Who directed When Harry met Sally, The Black Swan and Grease? Rob Reiner, Darren Aronofsky and Randal Kleiser are the masters behind these big successes, whose names are probably unfamiliar to most people. We tend to only remember the names of those actors whose faces are irreversibly tied to the memories of the images. The directors, who often develop the story, are responsible for the entire staging of the film, direct the play of the actors and often oversee the editing, are regularly overlooked.
It’s even more impressive that the entire world knows Alfred Hitchcock. The Master of Suspense (the tension building from the audiences advantage in knowledge over the characters, i.E. that a bomb is ticking underneath the table of the unknowing dinner guests) is known around the globe, his films are loved and highly respected as masterpieces of the art of film. Much has been written about The Birds, Rear Window or Psycho, Truffaut’s interview-book Alfred Hitchcock: A Definitive Study is a classic for all film students and a discovery tour through his work and now there is finally a Biopic about the workaholic.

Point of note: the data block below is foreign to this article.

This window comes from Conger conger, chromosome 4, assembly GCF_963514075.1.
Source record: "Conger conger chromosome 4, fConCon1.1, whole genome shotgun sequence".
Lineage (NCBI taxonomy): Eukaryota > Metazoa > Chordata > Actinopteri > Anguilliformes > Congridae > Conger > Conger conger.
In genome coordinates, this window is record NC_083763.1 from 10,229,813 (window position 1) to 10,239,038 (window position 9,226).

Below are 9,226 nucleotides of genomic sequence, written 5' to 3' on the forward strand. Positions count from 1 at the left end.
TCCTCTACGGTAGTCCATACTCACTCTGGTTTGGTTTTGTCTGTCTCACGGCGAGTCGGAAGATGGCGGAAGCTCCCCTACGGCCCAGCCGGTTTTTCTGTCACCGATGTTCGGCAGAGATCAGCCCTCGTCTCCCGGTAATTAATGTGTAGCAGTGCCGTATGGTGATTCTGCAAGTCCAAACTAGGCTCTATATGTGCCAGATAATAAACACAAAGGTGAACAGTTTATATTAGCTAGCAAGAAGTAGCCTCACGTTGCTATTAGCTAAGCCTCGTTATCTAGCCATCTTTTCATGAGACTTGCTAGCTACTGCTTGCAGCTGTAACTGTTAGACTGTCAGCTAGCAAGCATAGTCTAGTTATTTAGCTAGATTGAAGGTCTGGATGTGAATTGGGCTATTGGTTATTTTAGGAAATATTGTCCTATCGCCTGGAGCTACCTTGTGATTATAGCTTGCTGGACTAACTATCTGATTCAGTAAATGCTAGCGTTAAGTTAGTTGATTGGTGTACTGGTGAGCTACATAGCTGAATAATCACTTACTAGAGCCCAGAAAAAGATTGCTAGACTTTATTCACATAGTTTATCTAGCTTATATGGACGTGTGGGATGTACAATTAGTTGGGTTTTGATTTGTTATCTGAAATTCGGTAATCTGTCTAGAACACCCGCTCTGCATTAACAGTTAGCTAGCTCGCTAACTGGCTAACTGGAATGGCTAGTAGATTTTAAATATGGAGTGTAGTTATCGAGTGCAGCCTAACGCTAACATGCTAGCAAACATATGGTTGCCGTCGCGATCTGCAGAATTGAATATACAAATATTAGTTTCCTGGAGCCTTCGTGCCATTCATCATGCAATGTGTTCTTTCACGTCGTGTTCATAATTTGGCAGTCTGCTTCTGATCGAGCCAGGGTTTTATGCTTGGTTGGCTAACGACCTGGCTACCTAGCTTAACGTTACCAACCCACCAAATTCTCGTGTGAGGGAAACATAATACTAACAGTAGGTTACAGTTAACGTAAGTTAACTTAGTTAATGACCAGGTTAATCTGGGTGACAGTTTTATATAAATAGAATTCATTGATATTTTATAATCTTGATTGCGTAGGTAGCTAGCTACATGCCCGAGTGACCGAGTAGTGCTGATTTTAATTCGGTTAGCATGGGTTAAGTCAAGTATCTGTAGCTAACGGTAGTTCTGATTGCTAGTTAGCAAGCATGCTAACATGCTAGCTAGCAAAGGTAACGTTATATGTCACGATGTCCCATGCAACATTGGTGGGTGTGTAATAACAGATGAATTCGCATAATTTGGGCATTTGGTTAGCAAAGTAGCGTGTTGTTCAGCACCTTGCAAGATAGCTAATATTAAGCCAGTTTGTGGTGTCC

Hitchcock accompanies Alfred (Anthony Hopkins) and his wife Alma (Helen Mirren) in the time of the difficult production to Hitchcock’s greatest success Psycho. Although Hitchcock was a renowned director at the time Paramount Pictures didn’t want to produce the film. The topic seemed too risky, the boss was afraid to loose his money and thus the studio refused to fund the production. But Hitchcock had his mind set on the story, could probably see the images before him already and simply decided to fund the film himself. House and pool were, just as pride and honour on the line. Though not just for Alfred, but for Alma just as well. And she is the focal point of this story. The woman at Hitch’s (this was his preferred name) side wasn’t just his caring wife, but also his advisor in all things movie. She discusses the plots with him, reads scripts, rates first edits, gives impulses and even prevailed when it came to selecting music for the famous shower scene in Psycho.
Hitchcock is a nice film, it doesn’t open up new worlds, perspectives or makes one leave the cinema with great new insights, but it does let the audience escape to Hitchcock’s world for 98 minutes and in times of the cinemas in crisis I suppose that is all we can expect from a big Hollywood production.
Hitchcock (D: Sacha Gervais, USA 2012)